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Fortnightly Magazine - March 15 1995

People

Thomas L. Fisher, president of NICOR Inc., will become CEO at the company's annual meeting on May 3. He also is expected to become chairman in December, succeeding Richard G. Cline. Fisher, 50, joined NICOR's principal subsidiary, Northern Illinois Gas Co., in 1967, became president and CEO in 1988, and has served in a number of executive positions.

PECO Energy Co. president Corbin A. McNeill, Jr. will assume the additional position of CEO at the company's April 12 annual meeting. Joseph F.

Wisconsin "Comparable" Network Service Moves to FERC

Lori A. Burkhart

The Federal Energy Regulatory Commission (FERC) has reviewed network transmission tariffs filed by Wisconsin Public Service Corp. (WPS) and Wisconsin Electric Power Co. (WEPCO) in compliance with a Wisconsin Public Service Commission (PSC) order requiring a FERC tariff that provides network service comparable to the service the utilities reserve for themselves. The case arose out of applications filed at the PSC by four utilities in late 1990 and early 1991.

Gas May Find New Futures in Kansas

W. Lynn Garner

The Kansas City Board of Trade has asked the Commodity Futures Trading Commission (CFTC) to approve a natural gas futures and options trading contract for a summer launch. The designated delivery point is the Permian/Waha Hub in West Texas, operated by Valero Transmission Co. Kansas City Board chairman Don Hills says the western gas futures contract is necessary because gas prices differ significantly across the country, due to seasonal weather extremes and the diverse origins of supply.

Financial News

Charles M. Studness

The process of determining how to implement utility competition is often cast as a struggle between two opposing camps: shareholders and ratepayers. There are, of course, two other major players, managements and regulators. The bipolar view tacitly assumes that shareholder and management interests coincide, and that regulators have customer interests at heart. Neither assumption is altogether valid. Shareholder interests deviate from management interests in important ways, just as the interests of the entrenched regulatory bureaucracy diverge from the public interest.

Nuclear Waste Still Home Less

Lori A. Burkhart

The Mescalero Apache Tribe has rejected a proposal by a consortium of electric utilities to create a temporary nuclear waste storage site on tribal lands in Mescalero, NM. According to Northern States Power Co. chairman James Howard, the coalition will increase its efforts via federal legislation, or its lawsuit against the Department of Energy: "While we are encouraged by recent industry legislative developments, we also are hopeful that the new spirit being expressed by the members of the 104th Congress will refocus attention on a monumental consumer problem." (em LB

Making Sense of Peak Load Cost Allocations

Thomas Michael Power

Usage of utility services is rarely uniform across the day, month, or year. Dramatic increases in loads often appear at particular times of the day or in particular seasons of the year. Telephone utilities may choose not to meet extreme peak demands, but electric, natural gas, sewer, and water utilities usually do not enjoy that option. Failure to meet peak demands can lead to catastrophic consequences for both the customer and the utility, and can draw the attention of regulators.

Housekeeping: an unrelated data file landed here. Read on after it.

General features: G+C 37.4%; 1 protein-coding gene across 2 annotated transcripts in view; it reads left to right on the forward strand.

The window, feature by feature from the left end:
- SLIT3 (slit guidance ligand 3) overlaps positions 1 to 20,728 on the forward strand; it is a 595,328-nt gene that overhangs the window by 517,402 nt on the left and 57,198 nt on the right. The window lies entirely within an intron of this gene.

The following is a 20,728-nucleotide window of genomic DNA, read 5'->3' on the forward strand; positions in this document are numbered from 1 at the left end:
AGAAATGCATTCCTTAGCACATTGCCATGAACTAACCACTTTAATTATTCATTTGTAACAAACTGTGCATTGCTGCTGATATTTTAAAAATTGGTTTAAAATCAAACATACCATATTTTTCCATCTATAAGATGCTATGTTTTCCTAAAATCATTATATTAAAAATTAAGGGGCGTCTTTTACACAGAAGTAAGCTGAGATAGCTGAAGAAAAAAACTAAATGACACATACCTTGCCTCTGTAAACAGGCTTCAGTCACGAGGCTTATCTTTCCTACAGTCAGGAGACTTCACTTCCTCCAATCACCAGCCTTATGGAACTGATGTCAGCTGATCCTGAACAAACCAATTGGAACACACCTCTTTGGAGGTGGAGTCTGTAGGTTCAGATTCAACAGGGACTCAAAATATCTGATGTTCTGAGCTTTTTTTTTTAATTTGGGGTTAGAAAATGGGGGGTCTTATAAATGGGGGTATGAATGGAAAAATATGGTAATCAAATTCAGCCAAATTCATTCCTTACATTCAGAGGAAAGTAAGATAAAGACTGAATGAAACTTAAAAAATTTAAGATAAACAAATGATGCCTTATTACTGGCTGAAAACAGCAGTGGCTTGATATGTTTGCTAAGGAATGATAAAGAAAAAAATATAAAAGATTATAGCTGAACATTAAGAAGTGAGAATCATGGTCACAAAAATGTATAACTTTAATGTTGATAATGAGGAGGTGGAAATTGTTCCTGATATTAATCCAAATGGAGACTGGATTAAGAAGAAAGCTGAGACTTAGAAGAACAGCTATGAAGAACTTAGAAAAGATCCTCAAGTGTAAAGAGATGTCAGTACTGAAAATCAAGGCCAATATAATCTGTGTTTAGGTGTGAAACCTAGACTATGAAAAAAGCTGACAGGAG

Williams to Pump Cash Into Transco

W. Lynn Garner

To further their pending merger, the Williams Companies Inc. has offered to reduce Transco Energy Co.'s cost of capital via a $950-million shot in the arm. The merger will create the second biggest U.S. pipeline company in terms of pipeline miles, but the largest in terms of gas delivered (about 4 trillion British thermal units annu-ally). The recapitalization plan, however, must first be approved by the Securities and Exchange Commission.

Court Reject FCC's Flexible Pricing Again

Phillip S. Cross

The Federal Communications Commission (FCC) has been rebuffed yet again by the courts in its effort to relax tariff filing requirements for nondominant common carriers. The U.S. Court of Appeals for the District of Columbia Circuit thwarted the FCC's latest attempt, rejecting proposed rules that would permit the nondominant carriers to file a range of rates rather than fixed rates tied to a schedule of charges.

The courts had earlier overturned a series of FCC rulings.

Houston Industries Catches Moody's Eye

W. Lynn Garner

Moody's Investors Service has placed the Baa2 long-term credit rating of Houston Industries Inc. (HII), parent company of Houston Lighting & Power (HL&P), under review for possible upgrade. The main catalyst is HII's January agreement to sell its cable television assets valued at $2.24 billion in exchange for cash and securities to Time Warner Inc. Another factor is HL&P recent settlement with the city of Houston in its rate proceeding. Although it includes a $367-million annual rate reduction, Moody's says the settlement will have "minimal impact" on the utility's credit rating.

Florida Approves Decoupling Mechanisms

Phillip S. Cross

Florida Power Corp. has won approval for a three-year experiment to remove existing disincentives to investment in conservation programs by "decoupling" residential revenues from sales for ratemaking purposes. The mechanism permits customer surcharges and refunds if revenue levels vary from targeted levels.

The new mechanism relies on a per customer revenue target figure based on the allowed revenue and average residential customer count used in the company's last rate case.

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